“Emotionally, it’s tragic, all of our hearts are with the Ukrainians. But I’m speaking as a politician who should save lives,” Orban stated, noting that Hungary views the ongoing hostilities from a “special angle” that differs from the “mainstream” European position.
Hungary itself is “losing lives” daily as well due to the conflict, Orban explained, referring to members of Ukraine’s Hungarian ethnic minority that have been “conscripted” to fight Russia. He abstained from condemning Moscow for the “invasion” of Ukraine, stating only that the hostilities were due to a major failure in diplomacy.
Trump Media and Technology Group (TMTG), the parent company of former US president Donald Trump’s Truth Social platform, is suing the Washington Post for defamation, alleging the paper’s recent “egregious hit piece” about the platform threatens its very existence. The lawsuit, filed on Saturday in Florida’s Twelfth Circuit, seeks $3.78 billion in compensatory and punitive damages.
The Post’s May 13 article, ‘Trust linked to porn-friendly bank could gain a stake in Trump’s Truth Social,’ is at the center of the lawsuit, which claims the news outlet “falsely accused TMTG of securities fraud and other wrongdoing.”
Laos – a landlocked communist state in Southeast Asia, wedged between China, Vietnam, Cambodia and Myanmar – has the potential to be a nexus of sorts for the entire region. However, its cooperation with Beijing has come under fire from the West.
The impoverished nation holds the unenviable distinction of "the most bombed country in history" after the US dropped over 2 million tons of bombs on it during the Vietnam War. Laos is still weathering the consequences, including deaths from unexploded munitions. Faced with numerous challenges, it has leaned on its giant northern neighbor for assistance.
In recent years, Laos has benefited considerably from China’s Belt and Road Initiative (BRI). In late 2021, the China-Laos railway was built, a high-speed system connecting the country’s capital to Beijing. This has been a gamechanger for its foreign trade and exports. Сurrently, a new superhighway is also being built across the country. Last week, however, an article from Reuters attracted widespread disdain on social media as it sought to frame China’s development in the country as risking a “new pandemic.” It was titled ‘China, birthplace of the covid pandemic, is laying tracks for another global health crisis.’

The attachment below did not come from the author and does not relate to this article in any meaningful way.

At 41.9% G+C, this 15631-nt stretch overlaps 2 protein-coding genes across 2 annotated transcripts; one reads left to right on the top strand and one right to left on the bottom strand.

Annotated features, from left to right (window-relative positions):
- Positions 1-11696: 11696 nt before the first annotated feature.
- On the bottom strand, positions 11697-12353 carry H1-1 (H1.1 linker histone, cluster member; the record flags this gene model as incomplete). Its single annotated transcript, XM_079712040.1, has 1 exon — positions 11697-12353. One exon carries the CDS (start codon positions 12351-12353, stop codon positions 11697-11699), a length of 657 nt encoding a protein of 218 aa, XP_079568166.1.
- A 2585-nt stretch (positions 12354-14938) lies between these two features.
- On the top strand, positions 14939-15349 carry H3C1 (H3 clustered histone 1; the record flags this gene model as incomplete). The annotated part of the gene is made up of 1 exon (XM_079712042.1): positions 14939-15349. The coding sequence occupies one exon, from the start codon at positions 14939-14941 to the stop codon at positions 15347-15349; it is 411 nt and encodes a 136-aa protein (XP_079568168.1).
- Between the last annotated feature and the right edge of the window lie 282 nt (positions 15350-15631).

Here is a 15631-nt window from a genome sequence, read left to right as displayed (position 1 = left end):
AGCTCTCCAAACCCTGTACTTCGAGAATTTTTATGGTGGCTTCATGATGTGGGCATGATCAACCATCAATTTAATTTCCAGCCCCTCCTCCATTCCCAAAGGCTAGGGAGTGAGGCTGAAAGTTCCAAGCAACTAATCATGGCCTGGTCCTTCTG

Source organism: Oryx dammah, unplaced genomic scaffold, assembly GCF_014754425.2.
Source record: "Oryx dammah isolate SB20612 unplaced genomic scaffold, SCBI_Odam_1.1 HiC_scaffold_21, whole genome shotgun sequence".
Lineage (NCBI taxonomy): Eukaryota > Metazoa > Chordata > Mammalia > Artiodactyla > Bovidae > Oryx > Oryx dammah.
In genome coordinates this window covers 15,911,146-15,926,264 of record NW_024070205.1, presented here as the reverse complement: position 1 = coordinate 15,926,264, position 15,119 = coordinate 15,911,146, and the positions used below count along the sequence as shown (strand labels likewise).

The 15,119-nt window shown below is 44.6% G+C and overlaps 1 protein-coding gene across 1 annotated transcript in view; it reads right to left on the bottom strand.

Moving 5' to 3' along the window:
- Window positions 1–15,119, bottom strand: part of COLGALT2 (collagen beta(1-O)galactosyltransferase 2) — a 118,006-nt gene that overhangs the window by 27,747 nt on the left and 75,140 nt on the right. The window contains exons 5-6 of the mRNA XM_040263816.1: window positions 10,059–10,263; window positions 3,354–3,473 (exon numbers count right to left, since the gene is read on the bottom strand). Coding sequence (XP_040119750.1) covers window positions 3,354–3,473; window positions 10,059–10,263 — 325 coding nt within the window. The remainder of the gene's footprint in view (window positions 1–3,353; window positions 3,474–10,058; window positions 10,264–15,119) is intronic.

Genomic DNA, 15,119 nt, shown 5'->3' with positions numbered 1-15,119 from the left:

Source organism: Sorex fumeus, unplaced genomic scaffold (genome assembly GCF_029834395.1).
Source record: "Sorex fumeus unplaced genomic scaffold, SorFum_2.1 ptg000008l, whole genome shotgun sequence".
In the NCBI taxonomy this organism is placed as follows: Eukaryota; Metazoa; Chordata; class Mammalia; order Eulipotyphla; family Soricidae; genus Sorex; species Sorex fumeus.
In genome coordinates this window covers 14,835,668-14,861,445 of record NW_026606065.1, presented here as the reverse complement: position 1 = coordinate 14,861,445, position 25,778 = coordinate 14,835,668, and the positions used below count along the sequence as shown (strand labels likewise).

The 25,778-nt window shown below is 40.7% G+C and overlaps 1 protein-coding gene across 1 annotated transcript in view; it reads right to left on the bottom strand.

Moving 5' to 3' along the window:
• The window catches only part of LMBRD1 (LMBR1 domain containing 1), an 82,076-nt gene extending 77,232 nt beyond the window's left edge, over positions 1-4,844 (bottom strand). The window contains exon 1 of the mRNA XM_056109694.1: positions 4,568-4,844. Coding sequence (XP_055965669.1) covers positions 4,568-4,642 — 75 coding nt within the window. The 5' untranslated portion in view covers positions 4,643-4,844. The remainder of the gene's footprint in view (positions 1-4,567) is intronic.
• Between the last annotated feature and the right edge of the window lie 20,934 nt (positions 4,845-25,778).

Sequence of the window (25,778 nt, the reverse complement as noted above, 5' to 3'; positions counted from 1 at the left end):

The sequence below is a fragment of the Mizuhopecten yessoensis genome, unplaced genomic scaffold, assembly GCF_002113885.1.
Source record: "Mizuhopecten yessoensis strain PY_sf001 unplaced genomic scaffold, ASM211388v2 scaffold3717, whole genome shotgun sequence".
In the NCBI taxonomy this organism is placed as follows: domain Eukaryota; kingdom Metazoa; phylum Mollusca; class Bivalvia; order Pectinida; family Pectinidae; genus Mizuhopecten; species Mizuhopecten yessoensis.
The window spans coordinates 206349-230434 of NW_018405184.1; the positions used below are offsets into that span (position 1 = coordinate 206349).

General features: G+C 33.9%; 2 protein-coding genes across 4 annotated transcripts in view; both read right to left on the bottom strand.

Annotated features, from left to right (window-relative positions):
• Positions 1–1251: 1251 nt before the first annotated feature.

The US State Department chided Israel for issuing an order seemingly giving the go-ahead to establishing a permanent Jewish-only settlement in the West Bank outpost of Homesh on Sunday, reminding its Middle Eastern ally that such settlements are illegal.
Claiming to be “deeply troubled by the Israeli government’s order that allows its citizens to establish a permanent presence in the Homesh outpost in the northern West Bank,” State Department spokesman Matthew Miller pointed out in a statement released on Sunday that the settlement was “illegally built on private Palestinian land” even under Israeli law.
Thompson dismissed the significance of the word “compare” in the signature verification statute, A.R.S. 16-550(A). That statute states in part that election workers “shall compare the signatures thereon with the signature of the elector on the elector’s registration record.” Thompson said, “No reviewer is required by statute or the EPM to spend any specific length of time on any particular signature.”
He then said that the statute merely requires the county recorder to be satisfied with the signature review. Since Maricopa County Recorder Stephen Richer, an election fraud denier who started a PAC for other GOP election fraud deniers, was fine with the signature review process, Thompson said that was all that mattered.
A showdown of sorts may be brewing in the battleground state of Arizona ahead of next year’s elections involving a battle between a Republican state senator and the Democratic governor.
On Monday, Sen. Sonny Borrelli made a claim that a non-binding resolution prohibiting Arizona counties from using ballot-counting machines overrides state law, an assertion was promptly refuted by elections officials, the state’s attorney general, and county leaders, who dismissed the claim as unfounded, the Arizona Mirror reported.
“Senate Majority Leader Sonny Borrelli penned a letter to all 15 Arizona counties on Monday, telling them that they were barred from using any machines to administer future elections,” the report continued. “He claimed that the legislature’s recent approval of Senate Concurrent Resolution 1037 was binding under a radical interpretation of a constitutional provision that would effectively allow state legislatures to do whatever they want with elections.”